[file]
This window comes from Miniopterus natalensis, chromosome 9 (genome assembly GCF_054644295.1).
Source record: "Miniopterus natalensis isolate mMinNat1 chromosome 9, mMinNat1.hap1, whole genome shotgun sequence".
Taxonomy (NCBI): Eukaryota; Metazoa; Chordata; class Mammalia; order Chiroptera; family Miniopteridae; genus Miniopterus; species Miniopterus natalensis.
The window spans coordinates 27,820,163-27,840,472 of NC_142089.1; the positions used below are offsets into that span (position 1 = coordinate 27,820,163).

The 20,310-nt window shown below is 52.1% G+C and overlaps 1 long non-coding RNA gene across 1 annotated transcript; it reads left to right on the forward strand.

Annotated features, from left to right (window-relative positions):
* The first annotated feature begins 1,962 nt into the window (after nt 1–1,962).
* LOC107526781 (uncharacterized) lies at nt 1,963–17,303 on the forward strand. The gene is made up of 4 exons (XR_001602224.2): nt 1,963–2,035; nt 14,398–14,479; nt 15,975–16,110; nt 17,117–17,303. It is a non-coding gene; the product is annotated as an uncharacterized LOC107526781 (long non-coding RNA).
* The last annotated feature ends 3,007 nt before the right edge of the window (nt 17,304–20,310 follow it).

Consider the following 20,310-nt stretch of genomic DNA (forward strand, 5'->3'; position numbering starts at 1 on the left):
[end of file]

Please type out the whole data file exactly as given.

This window comes from Miniopterus natalensis, chromosome 9 (genome assembly GCF_054644295.1).
Source record: "Miniopterus natalensis isolate mMinNat1 chromosome 9, mMinNat1.hap1, whole genome shotgun sequence".
Taxonomy (NCBI): Eukaryota; Metazoa; Chordata; class Mammalia; order Chiroptera; family Miniopteridae; genus Miniopterus; species Miniopterus natalensis.
The window spans coordinates 27,820,163-27,840,472 of NC_142089.1; the positions used below are offsets into that span (position 1 = coordinate 27,820,163).

The 20,310-nt window shown below is 52.1% G+C and overlaps 1 long non-coding RNA gene across 1 annotated transcript; it reads left to right on the forward strand.

Annotated features, from left to right (window-relative positions):
* The first annotated feature begins 1,962 nt into the window (after nt 1–1,962).
* LOC107526781 (uncharacterized) lies at nt 1,963–17,303 on the forward strand. The gene is made up of 4 exons (XR_001602224.2): nt 1,963–2,035; nt 14,398–14,479; nt 15,975–16,110; nt 17,117–17,303. It is a non-coding gene; the product is annotated as an uncharacterized LOC107526781 (long non-coding RNA).
* The last annotated feature ends 3,007 nt before the right edge of the window (nt 17,304–20,310 follow it).

Consider the following 20,310-nt stretch of genomic DNA (forward strand, 5'->3'; position numbering starts at 1 on the left):